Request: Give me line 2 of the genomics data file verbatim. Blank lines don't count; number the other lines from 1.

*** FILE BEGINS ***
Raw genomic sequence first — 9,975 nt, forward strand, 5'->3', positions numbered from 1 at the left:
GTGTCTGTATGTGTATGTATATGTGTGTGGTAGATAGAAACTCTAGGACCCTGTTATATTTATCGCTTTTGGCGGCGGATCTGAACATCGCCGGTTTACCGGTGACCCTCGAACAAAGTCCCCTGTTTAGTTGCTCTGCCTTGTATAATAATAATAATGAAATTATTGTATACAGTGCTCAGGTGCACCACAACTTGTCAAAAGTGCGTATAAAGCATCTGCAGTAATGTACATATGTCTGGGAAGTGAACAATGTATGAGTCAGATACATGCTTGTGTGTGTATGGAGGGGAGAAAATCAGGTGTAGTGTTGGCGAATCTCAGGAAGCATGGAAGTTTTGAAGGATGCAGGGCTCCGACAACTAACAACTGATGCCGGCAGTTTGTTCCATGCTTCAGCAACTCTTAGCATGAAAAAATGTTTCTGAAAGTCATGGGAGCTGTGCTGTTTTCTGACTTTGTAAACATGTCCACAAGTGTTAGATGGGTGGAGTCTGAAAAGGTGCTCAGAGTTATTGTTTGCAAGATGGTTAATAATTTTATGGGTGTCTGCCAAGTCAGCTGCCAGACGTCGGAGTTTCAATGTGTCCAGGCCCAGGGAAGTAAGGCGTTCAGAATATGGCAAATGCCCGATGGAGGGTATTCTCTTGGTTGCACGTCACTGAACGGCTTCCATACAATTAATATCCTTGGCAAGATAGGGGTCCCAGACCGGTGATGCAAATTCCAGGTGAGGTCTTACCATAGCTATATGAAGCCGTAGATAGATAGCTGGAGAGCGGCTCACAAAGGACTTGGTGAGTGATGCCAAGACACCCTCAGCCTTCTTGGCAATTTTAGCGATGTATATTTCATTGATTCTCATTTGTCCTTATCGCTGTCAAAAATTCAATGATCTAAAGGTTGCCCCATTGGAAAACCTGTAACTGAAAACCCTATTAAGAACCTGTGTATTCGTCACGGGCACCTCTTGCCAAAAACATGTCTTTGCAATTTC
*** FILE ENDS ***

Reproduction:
GTGTCTGTATGTGTATGTATATGTGTGTGGTAGATAGAAACTCTAGGACCCTGTTATATTTATCGCTTTTGGCGGCGGATCTGAACATCGCCGGTTTACCGGTGACCCTCGAACAAAGTCCCCTGTTTAGTTGCTCTGCCTTGTATAATAATAATAATGAAATTATTGTATACAGTGCTCAGGTGCACCACAACTTGTCAAAAGTGCGTATAAAGCATCTGCAGTAATGTACATATGTCTGGGAAGTGAACAATGTATGAGTCAGATACATGCTTGTGTGTGTATGGAGGGGAGAAAATCAGGTGTAGTGTTGGCGAATCTCAGGAAGCATGGAAGTTTTGAAGGATGCAGGGCTCCGACAACTAACAACTGATGCCGGCAGTTTGTTCCATGCTTCAGCAACTCTTAGCATGAAAAAATGTTTCTGAAAGTCATGGGAGCTGTGCTGTTTTCTGACTTTGTAAACATGTCCACAAGTGTTAGATGGGTGGAGTCTGAAAAGGTGCTCAGAGTTATTGTTTGCAAGATGGTTAATAATTTTATGGGTGTCTGCCAAGTCAGCTGCCAGACGTCGGAGTTTCAATGTGTCCAGGCCCAGGGAAGTAAGGCGTTCAGAATATGGCAAATGCCCGATGGAGGGTATTCTCTTGGTTGCACGTCACTGAACGGCTTCCATACAATTAATATCCTTGGCAAGATAGGGGTCCCAGACCGGTGATGCAAATTCCAGGTGAGGTCTTACCATAGCTATATGAAGCCGTAGATAGATAGCTGGAGAGCGGCTCACAAAGGACTTGGTGAGTGATGCCAAGACACCCTCAGCCTTCTTGGCAATTTTAGCGATGTATATTTCATTGATTCTCATTTGTCCTTATCGCTGTCAAAAATTCAATGATCTAAAGGTTGCCCCATTGGAAAACCTGTAACTGAAAACCCTATTAAGAACCTGTGTATTCGTCACGGGCACCTCTTGCCAAAAACATGTCTTTGCAATTTC